Startups can raise up to $50m

WASHINGTON: Small investors looking for a slice of young companies can for the first time begin buying stock at a start-up’s earliest stages under a new provision of JOBS Act that took effect on Friday.

The latest element of the 2012 law, designed to expand small businesses’ access to capital, sets the stage for so-called ‘mini-IPOs’. Firms seeking up to $50 million can test the waters, gauge interest among a wider range of investors, and ultimately file for an initial public offering with relatively fewer hurdles.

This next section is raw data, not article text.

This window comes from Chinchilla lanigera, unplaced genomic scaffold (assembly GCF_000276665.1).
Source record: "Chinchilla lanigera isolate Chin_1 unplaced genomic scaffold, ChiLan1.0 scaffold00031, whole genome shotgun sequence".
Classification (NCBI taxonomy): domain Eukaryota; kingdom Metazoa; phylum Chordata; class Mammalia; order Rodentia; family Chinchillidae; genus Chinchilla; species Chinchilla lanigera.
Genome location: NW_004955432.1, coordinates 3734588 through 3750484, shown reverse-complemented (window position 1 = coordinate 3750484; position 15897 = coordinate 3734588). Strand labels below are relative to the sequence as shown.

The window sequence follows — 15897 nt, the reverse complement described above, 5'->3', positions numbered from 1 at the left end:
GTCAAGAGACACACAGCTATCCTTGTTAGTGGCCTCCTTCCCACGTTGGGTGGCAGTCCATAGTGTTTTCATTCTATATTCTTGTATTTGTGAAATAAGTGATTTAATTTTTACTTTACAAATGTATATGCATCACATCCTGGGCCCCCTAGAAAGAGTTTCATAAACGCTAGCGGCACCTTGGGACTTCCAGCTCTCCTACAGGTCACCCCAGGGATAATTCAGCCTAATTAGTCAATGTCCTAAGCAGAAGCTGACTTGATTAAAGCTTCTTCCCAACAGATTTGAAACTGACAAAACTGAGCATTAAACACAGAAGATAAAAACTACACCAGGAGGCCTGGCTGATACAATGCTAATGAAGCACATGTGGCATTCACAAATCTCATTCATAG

For entrepreneurs, it’s an alternative to hunting down venture capital, relying on crowdfunding or holding a full-fledged IPO. For consumers, it opens early-stage stock purchases to more than just wealthy accredited investors: those whose net worth is more than $1 million or who made more than $200,000 in each of the previous two years.

The process is still lengthy. Firms must disclose two years of audited financials — or for younger companies, as many as they have — and management has to undergo bad-actor checks. For smallest IPOs of less than $20 million, sign-offs are required from every state in which a deal is marketed.

The process could cost up to $100,000, a sizeable amount for a fledgling company.